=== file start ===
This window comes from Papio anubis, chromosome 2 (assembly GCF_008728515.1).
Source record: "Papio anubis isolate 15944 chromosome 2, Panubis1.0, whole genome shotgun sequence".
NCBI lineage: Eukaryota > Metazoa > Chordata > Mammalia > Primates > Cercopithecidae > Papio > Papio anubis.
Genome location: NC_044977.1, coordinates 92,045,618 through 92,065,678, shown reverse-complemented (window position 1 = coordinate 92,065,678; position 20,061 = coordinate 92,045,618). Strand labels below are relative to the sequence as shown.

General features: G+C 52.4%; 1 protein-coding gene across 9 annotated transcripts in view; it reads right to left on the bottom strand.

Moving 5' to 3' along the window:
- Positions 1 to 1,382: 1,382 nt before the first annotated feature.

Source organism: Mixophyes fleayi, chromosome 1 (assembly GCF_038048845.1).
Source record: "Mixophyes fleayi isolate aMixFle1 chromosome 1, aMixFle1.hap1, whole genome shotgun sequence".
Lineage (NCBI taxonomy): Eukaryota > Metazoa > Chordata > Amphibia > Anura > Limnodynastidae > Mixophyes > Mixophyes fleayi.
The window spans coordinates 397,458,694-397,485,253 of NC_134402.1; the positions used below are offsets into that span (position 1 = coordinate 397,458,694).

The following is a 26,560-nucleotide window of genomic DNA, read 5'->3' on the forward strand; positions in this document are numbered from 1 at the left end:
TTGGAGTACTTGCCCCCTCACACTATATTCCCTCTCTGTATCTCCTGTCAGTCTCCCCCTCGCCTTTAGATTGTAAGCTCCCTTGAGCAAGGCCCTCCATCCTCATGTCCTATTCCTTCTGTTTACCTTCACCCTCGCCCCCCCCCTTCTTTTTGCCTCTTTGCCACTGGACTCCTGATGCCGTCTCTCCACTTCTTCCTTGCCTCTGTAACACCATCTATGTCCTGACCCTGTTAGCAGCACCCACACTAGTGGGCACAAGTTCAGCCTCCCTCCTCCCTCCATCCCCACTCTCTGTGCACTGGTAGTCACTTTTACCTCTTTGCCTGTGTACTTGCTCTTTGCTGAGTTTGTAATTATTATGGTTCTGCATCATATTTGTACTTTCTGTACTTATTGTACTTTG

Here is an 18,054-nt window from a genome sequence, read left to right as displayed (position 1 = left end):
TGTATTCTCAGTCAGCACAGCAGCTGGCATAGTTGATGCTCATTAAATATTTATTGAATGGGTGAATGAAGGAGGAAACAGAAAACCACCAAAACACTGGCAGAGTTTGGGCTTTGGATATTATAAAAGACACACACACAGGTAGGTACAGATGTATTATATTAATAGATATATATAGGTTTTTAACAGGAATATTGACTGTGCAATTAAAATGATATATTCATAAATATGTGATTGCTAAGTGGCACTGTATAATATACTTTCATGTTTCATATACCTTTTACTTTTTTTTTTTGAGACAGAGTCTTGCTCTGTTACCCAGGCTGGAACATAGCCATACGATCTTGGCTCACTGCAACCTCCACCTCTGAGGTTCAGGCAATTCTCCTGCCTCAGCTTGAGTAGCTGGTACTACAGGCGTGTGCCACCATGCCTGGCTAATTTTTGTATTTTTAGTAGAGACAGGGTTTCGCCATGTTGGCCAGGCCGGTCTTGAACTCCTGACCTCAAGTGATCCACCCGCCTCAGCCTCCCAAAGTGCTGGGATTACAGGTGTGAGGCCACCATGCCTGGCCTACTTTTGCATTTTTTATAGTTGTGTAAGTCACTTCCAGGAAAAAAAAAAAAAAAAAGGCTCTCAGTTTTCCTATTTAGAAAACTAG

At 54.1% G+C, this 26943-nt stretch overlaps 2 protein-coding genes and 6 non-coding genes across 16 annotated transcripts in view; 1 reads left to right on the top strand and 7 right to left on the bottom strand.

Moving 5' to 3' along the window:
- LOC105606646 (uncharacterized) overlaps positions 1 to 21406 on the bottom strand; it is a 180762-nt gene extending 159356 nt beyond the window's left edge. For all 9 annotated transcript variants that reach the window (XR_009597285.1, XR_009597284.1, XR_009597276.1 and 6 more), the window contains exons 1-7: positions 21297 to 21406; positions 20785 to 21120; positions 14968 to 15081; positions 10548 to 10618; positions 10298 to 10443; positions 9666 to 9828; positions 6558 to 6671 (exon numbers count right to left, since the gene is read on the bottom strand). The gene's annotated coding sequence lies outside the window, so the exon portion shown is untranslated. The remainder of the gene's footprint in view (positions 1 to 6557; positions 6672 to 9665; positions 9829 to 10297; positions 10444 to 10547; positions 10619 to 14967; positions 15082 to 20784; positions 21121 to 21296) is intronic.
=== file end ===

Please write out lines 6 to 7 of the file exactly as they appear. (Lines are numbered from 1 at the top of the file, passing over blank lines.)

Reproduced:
Moving 5' to 3' along the window:
- Positions 1 to 1,382: 1,382 nt before the first annotated feature.